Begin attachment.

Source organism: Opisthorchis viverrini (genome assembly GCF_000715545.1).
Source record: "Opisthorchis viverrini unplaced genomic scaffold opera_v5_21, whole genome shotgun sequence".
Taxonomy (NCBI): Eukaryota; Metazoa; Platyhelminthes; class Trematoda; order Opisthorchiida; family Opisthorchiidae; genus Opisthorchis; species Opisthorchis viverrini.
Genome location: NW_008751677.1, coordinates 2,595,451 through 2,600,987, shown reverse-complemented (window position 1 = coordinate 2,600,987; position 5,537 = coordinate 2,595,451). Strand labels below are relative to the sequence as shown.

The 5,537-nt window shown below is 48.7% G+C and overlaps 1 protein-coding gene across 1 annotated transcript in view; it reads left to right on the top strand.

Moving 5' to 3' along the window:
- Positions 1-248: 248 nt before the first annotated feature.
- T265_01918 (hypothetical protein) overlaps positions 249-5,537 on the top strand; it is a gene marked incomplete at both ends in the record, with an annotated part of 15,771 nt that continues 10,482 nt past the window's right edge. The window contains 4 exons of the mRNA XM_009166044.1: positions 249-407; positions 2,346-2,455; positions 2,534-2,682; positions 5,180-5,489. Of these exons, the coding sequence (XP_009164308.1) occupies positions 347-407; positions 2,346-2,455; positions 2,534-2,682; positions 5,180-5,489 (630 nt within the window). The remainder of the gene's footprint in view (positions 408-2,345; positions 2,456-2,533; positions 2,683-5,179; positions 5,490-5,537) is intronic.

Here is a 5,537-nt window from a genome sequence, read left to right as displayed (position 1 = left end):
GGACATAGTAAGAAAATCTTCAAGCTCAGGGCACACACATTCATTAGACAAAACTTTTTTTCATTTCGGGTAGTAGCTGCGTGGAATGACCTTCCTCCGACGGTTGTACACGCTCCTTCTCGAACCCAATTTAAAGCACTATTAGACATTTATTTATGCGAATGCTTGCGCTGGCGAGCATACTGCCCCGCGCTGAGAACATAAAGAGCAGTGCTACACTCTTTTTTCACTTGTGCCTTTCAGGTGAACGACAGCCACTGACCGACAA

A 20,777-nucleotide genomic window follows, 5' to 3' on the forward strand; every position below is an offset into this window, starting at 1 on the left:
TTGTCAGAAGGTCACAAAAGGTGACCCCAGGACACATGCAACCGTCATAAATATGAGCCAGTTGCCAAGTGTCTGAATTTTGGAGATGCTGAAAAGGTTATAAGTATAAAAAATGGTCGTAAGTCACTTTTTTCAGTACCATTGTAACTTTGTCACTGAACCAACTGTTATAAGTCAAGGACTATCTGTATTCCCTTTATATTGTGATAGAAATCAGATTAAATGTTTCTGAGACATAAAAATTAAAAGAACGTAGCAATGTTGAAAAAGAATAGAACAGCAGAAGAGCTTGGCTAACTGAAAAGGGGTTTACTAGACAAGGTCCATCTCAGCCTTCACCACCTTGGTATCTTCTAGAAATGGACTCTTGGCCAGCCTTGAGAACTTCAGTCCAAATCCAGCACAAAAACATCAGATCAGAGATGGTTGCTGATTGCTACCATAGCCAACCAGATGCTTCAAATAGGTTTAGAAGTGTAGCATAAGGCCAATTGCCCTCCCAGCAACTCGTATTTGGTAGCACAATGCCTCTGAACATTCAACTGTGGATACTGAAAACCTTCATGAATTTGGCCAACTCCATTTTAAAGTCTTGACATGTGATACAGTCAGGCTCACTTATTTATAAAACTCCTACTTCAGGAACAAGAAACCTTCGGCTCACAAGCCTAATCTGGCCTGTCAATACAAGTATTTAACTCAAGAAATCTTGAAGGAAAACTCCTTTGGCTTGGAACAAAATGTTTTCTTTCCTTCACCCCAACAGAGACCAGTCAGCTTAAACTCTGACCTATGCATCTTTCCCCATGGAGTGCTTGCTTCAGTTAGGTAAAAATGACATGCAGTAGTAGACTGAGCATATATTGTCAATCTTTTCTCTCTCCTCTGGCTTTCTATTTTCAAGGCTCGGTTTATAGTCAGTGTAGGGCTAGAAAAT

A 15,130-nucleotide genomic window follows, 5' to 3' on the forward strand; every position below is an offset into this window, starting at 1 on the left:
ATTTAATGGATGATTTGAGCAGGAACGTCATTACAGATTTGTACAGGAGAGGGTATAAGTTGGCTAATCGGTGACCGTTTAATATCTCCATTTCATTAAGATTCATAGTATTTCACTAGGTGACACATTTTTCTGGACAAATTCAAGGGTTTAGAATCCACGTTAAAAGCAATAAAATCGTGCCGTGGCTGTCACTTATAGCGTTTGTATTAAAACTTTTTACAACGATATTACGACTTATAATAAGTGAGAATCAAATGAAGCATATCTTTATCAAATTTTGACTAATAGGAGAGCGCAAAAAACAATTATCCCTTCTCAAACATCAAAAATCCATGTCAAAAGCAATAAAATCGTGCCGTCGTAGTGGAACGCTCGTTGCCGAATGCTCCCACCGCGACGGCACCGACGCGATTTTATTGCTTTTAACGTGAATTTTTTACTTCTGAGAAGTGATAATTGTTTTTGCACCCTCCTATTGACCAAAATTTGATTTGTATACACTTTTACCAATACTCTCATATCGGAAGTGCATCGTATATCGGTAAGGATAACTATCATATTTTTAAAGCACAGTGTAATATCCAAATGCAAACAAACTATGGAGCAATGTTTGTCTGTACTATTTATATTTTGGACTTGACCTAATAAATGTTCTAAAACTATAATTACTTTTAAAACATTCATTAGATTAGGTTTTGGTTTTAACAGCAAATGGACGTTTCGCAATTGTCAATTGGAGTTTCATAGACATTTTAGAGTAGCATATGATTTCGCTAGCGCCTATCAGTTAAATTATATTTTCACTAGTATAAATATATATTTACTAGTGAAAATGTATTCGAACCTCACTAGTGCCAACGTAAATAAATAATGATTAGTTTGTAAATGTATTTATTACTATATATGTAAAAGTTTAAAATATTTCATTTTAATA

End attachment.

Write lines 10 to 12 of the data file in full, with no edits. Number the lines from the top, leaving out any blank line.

GGACATAGTAAGAAAATCTTCAAGCTCAGGGCACACACATTCATTAGACAAAACTTTTTTTCATTTCGGGTAGTAGCTGCGTGGAATGACCTTCCTCCGACGGTTGTACACGCTCCTTCTCGAACCCAATTTAAAGCACTATTAGACATTTATTTATGCGAATGCTTGCGCTGGCGAGCATACTGCCCCGCGCTGAGAACATAAAGAGCAGTGCTACACTCTTTTTTCACTTGTGCCTTTCAGGTGAACGACAGCCACTGACCGACAA

A 20,777-nucleotide genomic window follows, 5' to 3' on the forward strand; every position below is an offset into this window, starting at 1 on the left:
TTGTCAGAAGGTCACAAAAGGTGACCCCAGGACACATGCAACCGTCATAAATATGAGCCAGTTGCCAAGTGTCTGAATTTTGGAGATGCTGAAAAGGTTATAAGTATAAAAAATGGTCGTAAGTCACTTTTTTCAGTACCATTGTAACTTTGTCACTGAACCAACTGTTATAAGTCAAGGACTATCTGTATTCCCTTTATATTGTGATAGAAATCAGATTAAATGTTTCTGAGACATAAAAATTAAAAGAACGTAGCAATGTTGAAAAAGAATAGAACAGCAGAAGAGCTTGGCTAACTGAAAAGGGGTTTACTAGACAAGGTCCATCTCAGCCTTCACCACCTTGGTATCTTCTAGAAATGGACTCTTGGCCAGCCTTGAGAACTTCAGTCCAAATCCAGCACAAAAACATCAGATCAGAGATGGTTGCTGATTGCTACCATAGCCAACCAGATGCTTCAAATAGGTTTAGAAGTGTAGCATAAGGCCAATTGCCCTCCCAGCAACTCGTATTTGGTAGCACAATGCCTCTGAACATTCAACTGTGGATACTGAAAACCTTCATGAATTTGGCCAACTCCATTTTAAAGTCTTGACATGTGATACAGTCAGGCTCACTTATTTATAAAACTCCTACTTCAGGAACAAGAAACCTTCGGCTCACAAGCCTAATCTGGCCTGTCAATACAAGTATTTAACTCAAGAAATCTTGAAGGAAAACTCCTTTGGCTTGGAACAAAATGTTTTCTTTCCTTCACCCCAACAGAGACCAGTCAGCTTAAACTCTGACCTATGCATCTTTCCCCATGGAGTGCTTGCTTCAGTTAGGTAAAAATGACATGCAGTAGTAGACTGAGCATATATTGTCAATCTTTTCTCTCTCCTCTGGCTTTCTATTTTCAAGGCTCGGTTTATAGTCAGTGTAGGGCTAGAAAAT